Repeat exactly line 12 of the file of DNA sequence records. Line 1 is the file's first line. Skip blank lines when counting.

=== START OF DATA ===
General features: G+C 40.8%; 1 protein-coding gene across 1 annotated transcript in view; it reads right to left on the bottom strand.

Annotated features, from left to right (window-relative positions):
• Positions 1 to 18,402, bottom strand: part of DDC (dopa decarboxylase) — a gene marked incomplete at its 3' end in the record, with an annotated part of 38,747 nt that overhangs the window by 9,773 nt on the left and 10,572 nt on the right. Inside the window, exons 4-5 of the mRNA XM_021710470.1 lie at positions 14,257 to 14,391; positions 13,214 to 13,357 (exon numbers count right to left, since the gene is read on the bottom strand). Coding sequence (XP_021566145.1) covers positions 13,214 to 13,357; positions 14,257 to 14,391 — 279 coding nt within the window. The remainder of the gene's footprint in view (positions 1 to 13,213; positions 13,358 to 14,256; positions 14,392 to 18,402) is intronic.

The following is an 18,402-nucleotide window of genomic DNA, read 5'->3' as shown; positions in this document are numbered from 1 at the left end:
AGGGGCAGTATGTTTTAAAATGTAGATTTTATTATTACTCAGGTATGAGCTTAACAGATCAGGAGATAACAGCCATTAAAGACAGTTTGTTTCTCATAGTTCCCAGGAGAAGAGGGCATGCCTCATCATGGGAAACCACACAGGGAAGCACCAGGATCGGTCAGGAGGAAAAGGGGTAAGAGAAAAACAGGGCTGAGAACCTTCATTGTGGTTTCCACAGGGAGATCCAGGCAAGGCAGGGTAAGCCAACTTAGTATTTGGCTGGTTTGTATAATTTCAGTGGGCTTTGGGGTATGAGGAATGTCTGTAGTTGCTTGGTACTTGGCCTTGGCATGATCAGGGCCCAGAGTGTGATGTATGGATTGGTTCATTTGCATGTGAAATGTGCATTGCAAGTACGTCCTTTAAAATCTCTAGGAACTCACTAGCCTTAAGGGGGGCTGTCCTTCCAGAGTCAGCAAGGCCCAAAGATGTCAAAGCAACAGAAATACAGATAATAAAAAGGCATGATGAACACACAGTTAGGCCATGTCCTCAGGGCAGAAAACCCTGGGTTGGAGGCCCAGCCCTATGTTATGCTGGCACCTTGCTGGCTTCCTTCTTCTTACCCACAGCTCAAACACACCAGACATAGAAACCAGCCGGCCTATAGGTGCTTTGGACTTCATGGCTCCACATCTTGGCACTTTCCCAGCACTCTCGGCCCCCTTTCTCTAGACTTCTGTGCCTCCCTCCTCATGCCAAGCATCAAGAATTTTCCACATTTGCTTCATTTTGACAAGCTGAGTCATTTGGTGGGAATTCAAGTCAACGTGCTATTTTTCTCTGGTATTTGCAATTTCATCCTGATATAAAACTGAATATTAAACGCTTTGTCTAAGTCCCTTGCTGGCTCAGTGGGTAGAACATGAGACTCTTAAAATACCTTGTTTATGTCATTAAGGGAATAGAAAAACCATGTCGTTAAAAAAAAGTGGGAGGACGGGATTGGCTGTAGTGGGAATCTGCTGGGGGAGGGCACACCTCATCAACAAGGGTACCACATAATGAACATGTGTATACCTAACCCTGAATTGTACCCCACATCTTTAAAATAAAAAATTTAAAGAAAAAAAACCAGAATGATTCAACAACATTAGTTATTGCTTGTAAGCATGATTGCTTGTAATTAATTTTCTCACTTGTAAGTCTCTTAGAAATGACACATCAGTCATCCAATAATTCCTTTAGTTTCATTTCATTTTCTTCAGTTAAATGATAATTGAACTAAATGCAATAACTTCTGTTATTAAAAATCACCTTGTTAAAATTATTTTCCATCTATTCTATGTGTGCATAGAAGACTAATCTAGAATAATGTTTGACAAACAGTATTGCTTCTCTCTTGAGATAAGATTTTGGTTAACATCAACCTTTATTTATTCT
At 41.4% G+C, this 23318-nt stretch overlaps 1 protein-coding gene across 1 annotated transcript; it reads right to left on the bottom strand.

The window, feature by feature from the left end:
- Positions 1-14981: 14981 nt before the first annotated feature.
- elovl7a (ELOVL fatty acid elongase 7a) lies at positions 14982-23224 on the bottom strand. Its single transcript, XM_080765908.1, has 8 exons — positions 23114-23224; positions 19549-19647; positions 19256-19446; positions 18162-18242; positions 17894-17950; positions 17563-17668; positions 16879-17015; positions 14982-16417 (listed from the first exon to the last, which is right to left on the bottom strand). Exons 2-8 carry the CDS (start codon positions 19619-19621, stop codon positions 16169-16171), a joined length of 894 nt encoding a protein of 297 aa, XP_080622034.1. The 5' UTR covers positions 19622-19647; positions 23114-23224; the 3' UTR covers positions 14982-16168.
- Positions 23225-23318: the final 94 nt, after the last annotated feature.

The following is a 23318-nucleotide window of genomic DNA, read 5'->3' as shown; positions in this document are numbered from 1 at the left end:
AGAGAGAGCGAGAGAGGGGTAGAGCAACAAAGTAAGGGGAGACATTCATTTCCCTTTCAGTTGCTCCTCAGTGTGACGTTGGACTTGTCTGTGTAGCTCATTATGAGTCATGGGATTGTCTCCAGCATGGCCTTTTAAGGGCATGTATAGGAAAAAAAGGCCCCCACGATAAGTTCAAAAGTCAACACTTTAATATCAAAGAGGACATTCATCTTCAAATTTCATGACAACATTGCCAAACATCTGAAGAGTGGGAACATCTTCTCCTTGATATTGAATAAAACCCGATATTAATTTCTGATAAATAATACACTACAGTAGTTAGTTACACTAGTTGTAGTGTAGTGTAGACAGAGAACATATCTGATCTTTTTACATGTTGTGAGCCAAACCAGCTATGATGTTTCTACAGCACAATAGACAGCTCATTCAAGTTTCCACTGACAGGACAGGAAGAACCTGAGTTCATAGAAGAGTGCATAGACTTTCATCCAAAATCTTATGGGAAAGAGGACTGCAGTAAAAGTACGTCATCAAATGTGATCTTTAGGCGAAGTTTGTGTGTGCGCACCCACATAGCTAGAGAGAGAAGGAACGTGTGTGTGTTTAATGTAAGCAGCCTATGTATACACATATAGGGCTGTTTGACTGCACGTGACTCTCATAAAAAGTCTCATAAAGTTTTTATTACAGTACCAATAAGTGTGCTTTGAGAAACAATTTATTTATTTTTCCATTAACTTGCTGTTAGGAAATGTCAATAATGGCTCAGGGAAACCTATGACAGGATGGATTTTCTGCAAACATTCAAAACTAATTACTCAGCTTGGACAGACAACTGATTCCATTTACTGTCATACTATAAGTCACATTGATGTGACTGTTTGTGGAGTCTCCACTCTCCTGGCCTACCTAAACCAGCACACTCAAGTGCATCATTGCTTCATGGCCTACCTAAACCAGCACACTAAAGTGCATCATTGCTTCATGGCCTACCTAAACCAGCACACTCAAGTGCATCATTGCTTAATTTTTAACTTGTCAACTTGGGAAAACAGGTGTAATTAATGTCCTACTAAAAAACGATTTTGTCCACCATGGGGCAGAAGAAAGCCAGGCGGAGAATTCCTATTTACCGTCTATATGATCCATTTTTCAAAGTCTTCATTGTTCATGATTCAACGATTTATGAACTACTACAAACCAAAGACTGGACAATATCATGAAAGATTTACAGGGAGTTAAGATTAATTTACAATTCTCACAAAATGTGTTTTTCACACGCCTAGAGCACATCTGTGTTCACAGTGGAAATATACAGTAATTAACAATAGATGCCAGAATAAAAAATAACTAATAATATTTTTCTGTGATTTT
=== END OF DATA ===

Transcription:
AGAGAGAGCGAGAGAGGGGTAGAGCAACAAAGTAAGGGGAGACATTCATTTCCCTTTCAGTTGCTCCTCAGTGTGACGTTGGACTTGTCTGTGTAGCTCATTATGAGTCATGGGATTGTCTCCAGCATGGCCTTTTAAGGGCATGTATAGGAAAAAAAGGCCCCCACGATAAGTTCAAAAGTCAACACTTTAATATCAAAGAGGACATTCATCTTCAAATTTCATGACAACATTGCCAAACATCTGAAGAGTGGGAACATCTTCTCCTTGATATTGAATAAAACCCGATATTAATTTCTGATAAATAATACACTACAGTAGTTAGTTACACTAGTTGTAGTGTAGTGTAGACAGAGAACATATCTGATCTTTTTACATGTTGTGAGCCAAACCAGCTATGATGTTTCTACAGCACAATAGACAGCTCATTCAAGTTTCCACTGACAGGACAGGAAGAACCTGAGTTCATAGAAGAGTGCATAGACTTTCATCCAAAATCTTATGGGAAAGAGGACTGCAGTAAAAGTACGTCATCAAATGTGATCTTTAGGCGAAGTTTGTGTGTGCGCACCCACATAGCTAGAGAGAGAAGGAACGTGTGTGTGTTTAATGTAAGCAGCCTATGTATACACATATAGGGCTGTTTGACTGCACGTGACTCTCATAAAAAGTCTCATAAAGTTTTTATTACAGTACCAATAAGTGTGCTTTGAGAAACAATTTATTTATTTTTCCATTAACTTGCTGTTAGGAAATGTCAATAATGGCTCAGGGAAACCTATGACAGGATGGATTTTCTGCAAACATTCAAAACTAATTACTCAGCTTGGACAGACAACTGATTCCATTTACTGTCATACTATAAGTCACATTGATGTGACTGTTTGTGGAGTCTCCACTCTCCTGGCCTACCTAAACCAGCACACTCAAGTGCATCATTGCTTCATGGCCTACCTAAACCAGCACACTAAAGTGCATCATTGCTTCATGGCCTACCTAAACCAGCACACTCAAGTGCATCATTGCTTAATTTTTAACTTGTCAACTTGGGAAAACAGGTGTAATTAATGTCCTACTAAAAAACGATTTTGTCCACCATGGGGCAGAAGAAAGCCAGGCGGAGAATTCCTATTTACCGTCTATATGATCCATTTTTCAAAGTCTTCATTGTTCATGATTCAACGATTTATGAACTACTACAAACCAAAGACTGGACAATATCATGAAAGATTTACAGGGAGTTAAGATTAATTTACAATTCTCACAAAATGTGTTTTTCACACGCCTAGAGCACATCTGTGTTCACAGTGGAAATATACAGTAATTAACAATAGATGCCAGAATAAAAAATAACTAATAATATTTTTCTGTGATTTT